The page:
Aarnos H.,University of Helsinki | Ylostalo P.,Finnish Environment Institute | Vahatalo A.V.,University of Helsinki | Vahatalo A.V.,Novia University of Applied Sciences
Journal of Geophysical Research: Biogeosciences | Year: 2012

We studied the photochemical transformation of dissolved organic matter (DOM) to dissolved inorganic carbon (DIC), ammonium (NH4 +), and labile organic substrates supporting bacterial carbon biomass along a salinity gradient throughout the Baltic Sea during summer, autumn, and spring. The photoproduced DIC, NH4 +, and labile DOM supporting bacterial biomass were related to the number of photons absorbed during the irradiations of biologically recalcitrant DOM to determine apparent quantum yields. The apparent quantum yields for the photoproduction of DIC and NH4 + lacked seasonal variation, but behaved differently along the salinity gradient; the photoproduction of DIC decreased, while photoammonification increased with increasing salinity. The apparent quantum yield for the photoproduction of labile DOM supporting bacterial biomass was highest in summer and unaffected by salinity. The annual photoammonification rate over the entire Baltic Sea ranged from 0.038 to 0.049 Tg N, equivalent to 13%-23% of the annual atmospheric deposition of inorganic N. The annual phototransformation of dissolved organic carbon (DOC), including the direct photomineralization and indirect bacterial mineralization of photoproduced labile DOM (total of 2.71-3.94 Tg C), exceeded the annual river loading of photoreactive DOC, assuming that half of the total river DOC input to the Baltic Sea is photoreactive. As the annual photomineralization of DOC exceeded the annual terrestrial input of photoreactive DOC to the Baltic Sea, the photochemical transformation is a major sink for terrestrial DOC in such coastal systems. Copyright 2012 by the American Geophysical Union.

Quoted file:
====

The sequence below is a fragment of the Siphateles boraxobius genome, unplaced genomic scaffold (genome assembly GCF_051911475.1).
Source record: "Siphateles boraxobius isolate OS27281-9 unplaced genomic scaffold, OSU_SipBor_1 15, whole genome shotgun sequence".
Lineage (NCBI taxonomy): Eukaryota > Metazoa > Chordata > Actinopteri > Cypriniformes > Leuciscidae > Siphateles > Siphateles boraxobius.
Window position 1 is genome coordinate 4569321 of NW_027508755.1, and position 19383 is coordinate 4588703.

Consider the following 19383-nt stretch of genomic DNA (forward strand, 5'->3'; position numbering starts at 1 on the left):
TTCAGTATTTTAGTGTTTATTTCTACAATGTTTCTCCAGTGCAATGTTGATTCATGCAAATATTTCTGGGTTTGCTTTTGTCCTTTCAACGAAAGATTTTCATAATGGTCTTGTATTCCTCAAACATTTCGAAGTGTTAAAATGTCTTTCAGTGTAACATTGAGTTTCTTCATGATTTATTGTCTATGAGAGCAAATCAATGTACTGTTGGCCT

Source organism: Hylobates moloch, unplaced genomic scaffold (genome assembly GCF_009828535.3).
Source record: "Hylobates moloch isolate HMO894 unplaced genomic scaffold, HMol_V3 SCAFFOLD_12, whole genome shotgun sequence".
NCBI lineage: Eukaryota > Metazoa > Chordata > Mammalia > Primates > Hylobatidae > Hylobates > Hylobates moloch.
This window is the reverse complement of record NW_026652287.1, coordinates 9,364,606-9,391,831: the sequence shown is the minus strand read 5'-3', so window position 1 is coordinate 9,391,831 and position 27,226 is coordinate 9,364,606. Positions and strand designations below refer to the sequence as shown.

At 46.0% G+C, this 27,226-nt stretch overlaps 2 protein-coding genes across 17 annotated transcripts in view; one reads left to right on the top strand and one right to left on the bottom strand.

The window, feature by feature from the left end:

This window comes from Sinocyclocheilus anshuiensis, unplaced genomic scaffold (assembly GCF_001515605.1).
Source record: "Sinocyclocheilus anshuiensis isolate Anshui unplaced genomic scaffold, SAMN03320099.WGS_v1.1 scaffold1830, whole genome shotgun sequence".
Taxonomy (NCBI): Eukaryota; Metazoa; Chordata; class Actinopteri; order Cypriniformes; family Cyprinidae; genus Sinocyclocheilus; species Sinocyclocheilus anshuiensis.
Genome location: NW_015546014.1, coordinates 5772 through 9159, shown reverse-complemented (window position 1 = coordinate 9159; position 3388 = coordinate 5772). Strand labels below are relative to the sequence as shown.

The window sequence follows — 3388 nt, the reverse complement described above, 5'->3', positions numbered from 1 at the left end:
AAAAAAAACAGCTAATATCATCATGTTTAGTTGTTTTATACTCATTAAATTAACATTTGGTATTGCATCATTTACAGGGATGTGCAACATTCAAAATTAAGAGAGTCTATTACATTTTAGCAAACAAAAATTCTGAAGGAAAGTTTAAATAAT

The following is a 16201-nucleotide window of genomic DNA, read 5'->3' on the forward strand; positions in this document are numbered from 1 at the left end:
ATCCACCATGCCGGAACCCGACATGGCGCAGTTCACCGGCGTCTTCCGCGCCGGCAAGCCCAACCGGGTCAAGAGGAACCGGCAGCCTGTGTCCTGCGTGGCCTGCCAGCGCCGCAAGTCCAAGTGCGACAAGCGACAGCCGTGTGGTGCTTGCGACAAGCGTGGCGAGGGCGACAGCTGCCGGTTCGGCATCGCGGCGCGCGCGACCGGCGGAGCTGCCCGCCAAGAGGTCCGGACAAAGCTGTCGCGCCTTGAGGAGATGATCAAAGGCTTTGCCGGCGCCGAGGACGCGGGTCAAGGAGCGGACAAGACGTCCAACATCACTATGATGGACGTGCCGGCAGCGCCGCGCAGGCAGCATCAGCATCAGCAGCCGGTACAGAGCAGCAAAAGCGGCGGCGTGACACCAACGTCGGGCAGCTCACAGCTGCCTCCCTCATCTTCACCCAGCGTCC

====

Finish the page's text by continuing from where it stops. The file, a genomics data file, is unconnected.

Jaatinen K.,Novia University of Applied Sciences | Ost M.,Novia University of Applied Sciences | Lehikoinen A.,University of Helsinki
Journal of Animal Ecology | Year: 2011